Norwood Scale 7 

Norwood Scale 1

The Norwood scale, also known as the Hamilton-Norwood scale is a classification system that uses a 1 to 7 scale, to help doctors measure the extent of male pattern baldness. It was first introduced by Dr. James Hamilton in 1951, after observing the male-pattern baldness signs in over 300 men. However, it was updated later by O’Tar T. Norwood in the 1970s, and it’s now referred to as the Norwood Scale.

Most cosmetic clinics are now using this scale to diagnose the extent of baldness, discuss treatment options, and measure the effectiveness of treatment. To help you understand your case better, we are going to discuss Norwood Scale 7, this stage is characterized by severe, and significant hair loss due to male pattern baldness. You would notice that the front of your scalp, temples, and crown is no longer have much hair amount, however, you would have only your horseshoe pattern of hair remaining.

How does Norwood scale 7 look like?

Norwood 7 is considered the most extensive pattern of the hair loss process. If your hair loss has progressed to this point, you would have lost the high sides of a Norwood 6 stage and your crown would have extended leaving only a narrow strip of hair around the back and sides of your scalp. The temples would have receded too.

As your hair sides dropped down and your temples receded backward and you are left with a large expanse of forehead. Many people think this is the right time for shaving their heads and carry off the bald look.

Although many doctors believe that this stage pattern is the most difficult to treat by a hair transplant, you need to consider the amount of donor hair needed for the transplant especially since there is a large balding area and only a few remaining hair grafts.

Can Norwood scale 7 get a hair transplant?

Yes, as you already know, the Norwood 7 stage means not having enough hair to be used as coverage for balding areas due to the severity of the patient’s hair loss.

However, many surgeons recommend using non-head hair to restore the patient’s coverage. The hair transplant process would involve more than one surgery to ensure the best results (usually two surgeries are enough). Your doctor must extract hair from your head and beard to increase hair density in the crown and restore a natural-looking hairline.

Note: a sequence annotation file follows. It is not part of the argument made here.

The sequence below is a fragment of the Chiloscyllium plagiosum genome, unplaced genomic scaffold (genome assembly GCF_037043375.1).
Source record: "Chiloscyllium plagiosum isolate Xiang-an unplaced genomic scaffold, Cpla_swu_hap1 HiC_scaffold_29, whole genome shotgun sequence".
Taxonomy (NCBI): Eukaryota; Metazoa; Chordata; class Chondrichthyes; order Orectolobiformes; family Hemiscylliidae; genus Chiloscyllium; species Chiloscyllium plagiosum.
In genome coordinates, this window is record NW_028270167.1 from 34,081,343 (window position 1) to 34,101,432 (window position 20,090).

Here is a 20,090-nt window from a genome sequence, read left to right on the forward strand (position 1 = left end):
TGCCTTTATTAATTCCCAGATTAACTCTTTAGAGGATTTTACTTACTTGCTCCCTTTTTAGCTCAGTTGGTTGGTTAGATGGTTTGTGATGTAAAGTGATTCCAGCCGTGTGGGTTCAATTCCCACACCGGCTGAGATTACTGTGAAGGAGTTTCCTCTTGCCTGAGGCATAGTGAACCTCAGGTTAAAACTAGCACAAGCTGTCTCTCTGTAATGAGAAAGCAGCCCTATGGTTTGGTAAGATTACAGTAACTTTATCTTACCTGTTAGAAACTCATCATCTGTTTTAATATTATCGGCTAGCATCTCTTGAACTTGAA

Doctors would spend a lot of time with the patient to discuss their new hairline, temple, and crown design, and try to make it look natural as much as possible, in addition, your hair transplant design must suit your face shape.

Keep in mind that a small number of grafts could create an isolated forelock, which is not attached to anything, the surgeon must take his time in designing the hairline and crown before starting the procedure, especially since it is very difficult at this point to correct the design and make it look more natural using only a small number of grafts. At this stage of balding, the crown patch will be large and the bridge should be designed in a way that makes the crown look natural. A good surgeon can create a natural fine hair scattering on the crown.

How many grafts are needed for Norwood scale 7?

As we have mentioned, a Norwood 7 involve total loss of hair at the front of your scalp in addition to having a full horseshoe bald patch on the crown, you may also have some hair left on the sides and the back of the head. The number of needed grafts for a hair transplant in Norwood 7 patients could be around 3200 to 5000 grafts for the hairline and frontal area, in addition to another 5000 to 6500 grafts to cover the crown area.

However, this is not the case for every patient, the needed grafts for hair transplant in a Norwood 7 patient is different due to the remaining hair amount and quality, in addition to the patient’s desires and the treatment plan. We encourage you to consult your doctor who will develop a personal treatment plan for you and he can also give you a brief on what to expect after the surgery.


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